Dreams To Reality; A Volunteering Trip with IVHQ.
So, in an earlier post, I told you about my experience of volunteering with IVHQ but I focused more on how IVHQ were as a sort of volunteering middle-man (Was it easy? Would I volunteer with them again? etc.) I didn't go into my actual experience of volunteering with the Dreams to Reality organisation because I knew it would require a much longer post, so here it is.
ABOUT DREAMS TO REALITY (DTR)
DTR has been in operation for over three years now. They run five different programs: Surf Outreach, Teaching, Childcare, Computer Training and Sports Development. The programs are now run in two locations - Muizenberg, with the Capricorn/ Vrygrond community and Hout Bay, with the Imizamo Yethu Community (this is newer and wasn't an option when I volunteered so I can't give any info on it). They average about 50 volunteers per month making them one of the biggest volunteering organisations in South Africa.
While you're a volunteer on the program you live in houses (there were 4 different ones!) with the other volunteers, in dorm-style accomodation. Your room can have anywhere between 4 to 8 people in it so you're forced to make friends quickly which is definitely not a bad thing. You get your sheets changed weekly and while the beds aren't crazy comfortable, you won't be spending much time there anyway.
You get breakfast and dinner - apparently they also include lunch too now. There are spreads and bread for breakfast as well as tea and coffee. Dinner was basic - meat, vegetables and a form of carbohydrates. It was simple but hearty. Most of the volunteers I was with (myself included) ate out a lot because food is so cheap over there and everyone wants to hang out and explore. Whenever we had leftover dinners from the house we took it to surf program the next day for the kids which they loved. Sometimes the food we served them is the only meal they would get. I don't think they were that great at providing options for people who had different dietary needs so keep that in mind. Probably one of the only negatives about the food was we used to get mouldy bread pretty frequently, sometimes even for the kids lunches. We basically just got on with it though, if we had mouldy bread we ate cereal (or at some of the amazing cafes around) and if the kids got mouldy bread we'd just pop down to the shop and buy a fresh loaf. Did it suck? Yes. Did we die? No.
I'll get down the basics of what was involved in the actual program first before really delving into my experience. The Surf Outreach program was different to all the other programs available because we spent time with the kids after school, not during. In the mornings we got to surf with an instructor and make full use of the surfboards and in the afternoons we got to hang out with the kids, surf with them or play games. You also get the opportunity to go to the school to see where they learn, but the best fun is at the surf shack and in the ocean.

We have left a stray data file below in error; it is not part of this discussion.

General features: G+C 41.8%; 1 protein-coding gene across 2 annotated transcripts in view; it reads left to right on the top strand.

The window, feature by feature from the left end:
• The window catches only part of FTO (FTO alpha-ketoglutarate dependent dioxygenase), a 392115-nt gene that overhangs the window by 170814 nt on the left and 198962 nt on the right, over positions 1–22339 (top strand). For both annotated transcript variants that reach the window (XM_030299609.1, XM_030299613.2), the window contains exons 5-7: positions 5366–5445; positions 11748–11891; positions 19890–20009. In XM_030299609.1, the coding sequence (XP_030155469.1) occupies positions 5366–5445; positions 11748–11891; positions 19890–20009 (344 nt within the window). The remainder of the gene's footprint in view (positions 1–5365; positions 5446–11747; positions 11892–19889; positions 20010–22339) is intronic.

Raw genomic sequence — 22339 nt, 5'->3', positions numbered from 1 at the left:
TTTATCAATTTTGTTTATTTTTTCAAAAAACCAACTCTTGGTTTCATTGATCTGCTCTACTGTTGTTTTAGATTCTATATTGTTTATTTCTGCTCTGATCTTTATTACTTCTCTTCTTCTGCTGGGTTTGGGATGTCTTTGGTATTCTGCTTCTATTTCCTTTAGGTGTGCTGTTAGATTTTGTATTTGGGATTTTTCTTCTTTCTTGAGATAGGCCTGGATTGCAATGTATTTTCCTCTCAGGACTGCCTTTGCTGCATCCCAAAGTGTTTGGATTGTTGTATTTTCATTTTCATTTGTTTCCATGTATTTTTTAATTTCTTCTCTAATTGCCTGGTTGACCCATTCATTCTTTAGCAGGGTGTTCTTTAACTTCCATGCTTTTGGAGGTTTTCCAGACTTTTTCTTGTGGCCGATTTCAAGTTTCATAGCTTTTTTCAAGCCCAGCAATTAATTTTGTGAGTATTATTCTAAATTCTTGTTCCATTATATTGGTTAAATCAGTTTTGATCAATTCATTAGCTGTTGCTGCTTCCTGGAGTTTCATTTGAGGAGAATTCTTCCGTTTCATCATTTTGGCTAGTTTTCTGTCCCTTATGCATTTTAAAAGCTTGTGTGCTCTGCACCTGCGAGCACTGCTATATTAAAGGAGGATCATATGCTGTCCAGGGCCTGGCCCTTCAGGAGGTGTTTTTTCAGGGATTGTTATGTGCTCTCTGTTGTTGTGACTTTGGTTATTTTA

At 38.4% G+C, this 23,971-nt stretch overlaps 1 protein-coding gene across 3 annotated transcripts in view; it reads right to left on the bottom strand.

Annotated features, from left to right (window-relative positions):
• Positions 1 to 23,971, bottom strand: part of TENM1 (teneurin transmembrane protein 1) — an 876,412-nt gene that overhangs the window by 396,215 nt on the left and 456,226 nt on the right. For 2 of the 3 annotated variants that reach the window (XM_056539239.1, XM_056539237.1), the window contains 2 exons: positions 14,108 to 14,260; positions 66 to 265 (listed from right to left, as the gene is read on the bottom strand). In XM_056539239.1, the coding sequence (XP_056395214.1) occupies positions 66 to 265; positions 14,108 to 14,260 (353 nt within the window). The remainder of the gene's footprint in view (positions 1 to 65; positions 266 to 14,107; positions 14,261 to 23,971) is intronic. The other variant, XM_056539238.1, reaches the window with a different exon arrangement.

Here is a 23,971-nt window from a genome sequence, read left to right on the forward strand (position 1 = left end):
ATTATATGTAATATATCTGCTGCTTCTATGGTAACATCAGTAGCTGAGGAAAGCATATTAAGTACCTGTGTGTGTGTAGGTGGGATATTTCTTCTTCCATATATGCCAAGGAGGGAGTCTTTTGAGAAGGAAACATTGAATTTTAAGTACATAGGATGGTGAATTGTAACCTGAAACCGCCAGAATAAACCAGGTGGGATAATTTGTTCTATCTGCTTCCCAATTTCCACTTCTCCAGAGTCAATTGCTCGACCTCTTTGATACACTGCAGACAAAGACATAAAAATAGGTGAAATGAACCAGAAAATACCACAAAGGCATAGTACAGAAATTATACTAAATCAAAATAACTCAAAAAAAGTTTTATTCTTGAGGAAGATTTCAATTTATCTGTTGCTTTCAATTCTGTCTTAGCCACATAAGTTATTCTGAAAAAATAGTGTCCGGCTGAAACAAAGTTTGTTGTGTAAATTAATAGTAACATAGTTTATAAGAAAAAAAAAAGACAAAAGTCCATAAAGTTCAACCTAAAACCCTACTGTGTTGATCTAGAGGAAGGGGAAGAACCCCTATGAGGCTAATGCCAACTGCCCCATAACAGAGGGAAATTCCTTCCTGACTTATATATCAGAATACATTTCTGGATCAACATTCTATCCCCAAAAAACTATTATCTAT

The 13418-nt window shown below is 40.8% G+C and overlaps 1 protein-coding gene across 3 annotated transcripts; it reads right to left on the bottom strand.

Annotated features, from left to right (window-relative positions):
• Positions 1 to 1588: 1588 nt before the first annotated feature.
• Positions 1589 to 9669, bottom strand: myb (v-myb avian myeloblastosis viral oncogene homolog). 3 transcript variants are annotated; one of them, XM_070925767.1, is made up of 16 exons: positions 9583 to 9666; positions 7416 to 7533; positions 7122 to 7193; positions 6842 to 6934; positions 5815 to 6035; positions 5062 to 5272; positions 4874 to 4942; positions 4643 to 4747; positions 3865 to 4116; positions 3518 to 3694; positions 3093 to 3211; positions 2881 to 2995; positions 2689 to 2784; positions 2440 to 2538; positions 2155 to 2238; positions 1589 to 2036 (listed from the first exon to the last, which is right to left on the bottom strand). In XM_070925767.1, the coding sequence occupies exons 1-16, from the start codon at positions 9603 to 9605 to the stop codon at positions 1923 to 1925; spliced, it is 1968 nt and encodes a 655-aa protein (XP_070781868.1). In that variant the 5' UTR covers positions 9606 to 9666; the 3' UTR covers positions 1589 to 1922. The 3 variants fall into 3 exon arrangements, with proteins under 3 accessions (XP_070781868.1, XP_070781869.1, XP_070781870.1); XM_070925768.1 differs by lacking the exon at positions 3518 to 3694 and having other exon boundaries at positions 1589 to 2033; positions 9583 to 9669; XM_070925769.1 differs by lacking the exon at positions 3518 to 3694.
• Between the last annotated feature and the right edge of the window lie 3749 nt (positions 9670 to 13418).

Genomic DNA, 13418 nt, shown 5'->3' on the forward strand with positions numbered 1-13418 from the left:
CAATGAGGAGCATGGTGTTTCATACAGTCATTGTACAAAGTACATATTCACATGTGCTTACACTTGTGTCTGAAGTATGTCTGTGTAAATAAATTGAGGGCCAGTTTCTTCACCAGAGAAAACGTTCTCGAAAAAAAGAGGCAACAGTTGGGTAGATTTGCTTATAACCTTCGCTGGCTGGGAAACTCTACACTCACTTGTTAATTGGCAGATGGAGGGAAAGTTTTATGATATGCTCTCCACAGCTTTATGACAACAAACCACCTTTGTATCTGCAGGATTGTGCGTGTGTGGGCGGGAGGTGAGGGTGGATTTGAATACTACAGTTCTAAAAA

As a Surf Outreach volunteer you don't have to know how to surf. I'd say 90% of the people I volunteered with didn't know how to. Most of the children are great surfers so you aren't there to teach them how to surf, you're there to hang with them and expand their horizons but don't be surprised if you expand your own horizons too. Your other duties include cleaning the surf shack, rinsing the wetsuits and making the kids sandwiches and tea.
This program is more time-costly than the other programs because you're around in the morning surfing and also in the afternoons whereas the other programs finish up when school does or even earlier. If you're keen to get out in the ocean and learn how to surf or practice your surfing then you'll enjoy the structure of Surf Outreach but I know there were some volunteers who changed to a different program simply to have more time off. I didn't fly half way around the world and spend all that money to have "free time" though. I went to surf and volunteer and that's exactly what I did.
You do get weekends off and you can take a week day off if you ask in advance. During my 4 weeks there I took 2 Fridays off, one for a three day safari and one for a Table Mountain hike when I had run out of time for it before I left. I highly recommend taking as few days off as possible during the week. The kids definitely notice your absence. In hindsight, I would've left myself at least a week at the end of the trip to do all the touristy things I wanted to do so that I didn't have to miss any days with them. Make your trip longer than you plan because I 100% guarantee you won't regret it.
One of the things you will hear people say is you get out of the program what you put in. It's real easy to get there and not make an effort to get to know the kids or help out at the surf shack or get to know the other volunteers. You need to be willing to try 1000 times to get a kid to open up to you or to scrub the floors when they need to be done. Get your hands dirty and quit the complaining, you're in Africa.